A slight atomic adjustment creates a cone-like “chimney” between the graphene and nanotube to give heat a way to escape



Cooling and other issues
derived from scaling continue to obstruct nanoelectronics from reaching their
full disruptive potential. Preventing the heat build-up at the nanoscale from
damaging embedded electronics remains challenging, but researchers from Rice
University determined that a few nanoscale adjustments enable graphene-carbon nanotube
junctions to excel at transferring heat away from nanoelectronics and
preventing structural damage.

In theory, all it takes is
building a cone-like “chimney” between the graphene and nanotube to give heat a
way to escape. That’s what Rice University theoretical physicist Boris Yakobson
claims in a research paper published in the American Chemical Society’s Journal
of Physical Chemistry C.

Graphene nanotubes, like
carbon nanotubes, excel at rapidly transferring electricity and phonons — atoms
or molecules in condensed matter that collectively behave in an excitation
state to create physical properties like electrical conductivity. Both types of
nanotubes consist of six-atom rings that form a chicken wire-like mesh, but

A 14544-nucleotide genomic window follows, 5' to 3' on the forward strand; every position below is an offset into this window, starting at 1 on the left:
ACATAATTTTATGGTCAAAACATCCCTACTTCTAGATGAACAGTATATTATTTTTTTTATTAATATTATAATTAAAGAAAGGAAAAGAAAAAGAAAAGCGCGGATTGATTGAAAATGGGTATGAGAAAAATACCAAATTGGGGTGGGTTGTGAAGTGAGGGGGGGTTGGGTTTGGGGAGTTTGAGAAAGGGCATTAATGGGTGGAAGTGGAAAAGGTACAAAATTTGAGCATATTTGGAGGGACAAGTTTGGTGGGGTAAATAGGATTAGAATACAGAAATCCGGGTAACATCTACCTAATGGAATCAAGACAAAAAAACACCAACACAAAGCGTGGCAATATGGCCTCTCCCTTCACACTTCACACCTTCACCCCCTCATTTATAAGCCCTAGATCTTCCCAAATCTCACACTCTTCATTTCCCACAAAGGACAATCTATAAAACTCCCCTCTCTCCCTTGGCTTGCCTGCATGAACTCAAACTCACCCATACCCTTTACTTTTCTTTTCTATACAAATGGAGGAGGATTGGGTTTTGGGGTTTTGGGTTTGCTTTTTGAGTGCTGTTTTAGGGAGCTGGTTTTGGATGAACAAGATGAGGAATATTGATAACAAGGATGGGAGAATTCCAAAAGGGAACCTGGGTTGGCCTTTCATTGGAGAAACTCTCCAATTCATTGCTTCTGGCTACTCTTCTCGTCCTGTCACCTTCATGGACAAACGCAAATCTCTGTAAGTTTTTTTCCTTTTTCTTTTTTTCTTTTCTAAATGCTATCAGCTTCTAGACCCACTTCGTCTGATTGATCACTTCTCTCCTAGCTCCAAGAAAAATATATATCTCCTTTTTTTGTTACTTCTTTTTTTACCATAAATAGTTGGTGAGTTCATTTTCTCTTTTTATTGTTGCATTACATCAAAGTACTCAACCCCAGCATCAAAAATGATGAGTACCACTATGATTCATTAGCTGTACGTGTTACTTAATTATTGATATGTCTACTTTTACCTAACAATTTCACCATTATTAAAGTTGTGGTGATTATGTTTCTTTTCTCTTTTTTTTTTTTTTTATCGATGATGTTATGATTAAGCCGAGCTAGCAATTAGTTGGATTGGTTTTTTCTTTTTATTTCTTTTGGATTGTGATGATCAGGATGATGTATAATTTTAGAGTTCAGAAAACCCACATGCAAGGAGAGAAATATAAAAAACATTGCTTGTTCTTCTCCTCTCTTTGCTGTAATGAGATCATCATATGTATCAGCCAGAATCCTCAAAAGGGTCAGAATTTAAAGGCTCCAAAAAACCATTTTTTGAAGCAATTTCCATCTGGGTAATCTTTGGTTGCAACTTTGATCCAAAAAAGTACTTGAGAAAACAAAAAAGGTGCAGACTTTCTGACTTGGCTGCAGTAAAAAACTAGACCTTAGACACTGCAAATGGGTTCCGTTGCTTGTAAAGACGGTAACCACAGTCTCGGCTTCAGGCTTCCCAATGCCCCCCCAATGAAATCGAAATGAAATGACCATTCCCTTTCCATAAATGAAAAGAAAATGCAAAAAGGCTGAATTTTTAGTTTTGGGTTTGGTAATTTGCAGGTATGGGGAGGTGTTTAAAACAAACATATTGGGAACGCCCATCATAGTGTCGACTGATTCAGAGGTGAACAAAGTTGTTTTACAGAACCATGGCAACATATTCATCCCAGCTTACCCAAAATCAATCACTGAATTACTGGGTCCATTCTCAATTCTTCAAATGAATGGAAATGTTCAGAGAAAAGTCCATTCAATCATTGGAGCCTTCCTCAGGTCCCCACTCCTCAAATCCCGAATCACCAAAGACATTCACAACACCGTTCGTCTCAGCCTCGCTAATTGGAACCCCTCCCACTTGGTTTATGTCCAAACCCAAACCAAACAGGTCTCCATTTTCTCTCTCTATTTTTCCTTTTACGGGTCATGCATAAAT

when a nanotube is grown from the graphene itself, the atoms create a
seven-sided heptagonal ring that’s excellent for storing hydrogen for energy
applications but scatters phonons and restricts the release of heat.

Yakobson and his team
discovered — by way of simulation — that removing atoms from specific points in
the two-dimensional graphene base forces a cone to form between the graphene
and the nanotube. The resulting geometric properties require the same number of
total heptagons and leave a clear path for the dissipation of heat from

“Our interest in advancing new
applications for low-dimensional carbon — fullerenes, nanotubes, and graphene —
is broad,” Yakobson said. The “chimneys” may be used as building blocks to fill
three-dimensional spaces with different designs, “creating anisotropic,
non-uniform scaffolds with properties that none of the current bulk materials
have. In this case, we studied a combination of nanotubes and graphene,
connected by cones, motivated by seeing such shapes obtained in our colleagues’
experimental labs.”

The Rice team’s simulation
tested phonon conduction using free-standing nanotubes, pillared graphene, and
nano-chimneys with a cone radius of 20 or 40 angstroms. Each offered a
different degree of conductivity. The pillar graphene was 20% less conductive
than plain nanotubes, while the 20-angstrom nano-chimneys were as conductive as
the plain nanotubes. The nano-chimney whose diameter measured 40 angstroms
offered a 20% improvement over the nanotubes.

“The tunability of such
structures is virtually limitless, stemming from the vast combinatorial
possibilities of arranging the elementary modules,” said Alex Kutana, a Rice
research scientist and co-author of the study. “The actual challenge is to find
the most useful structures, given a vast number of possibilities, and then make
them in the lab reliably.”

To read Yakobsen’s paper,
visit http://bit.ly/2jUzOEQ.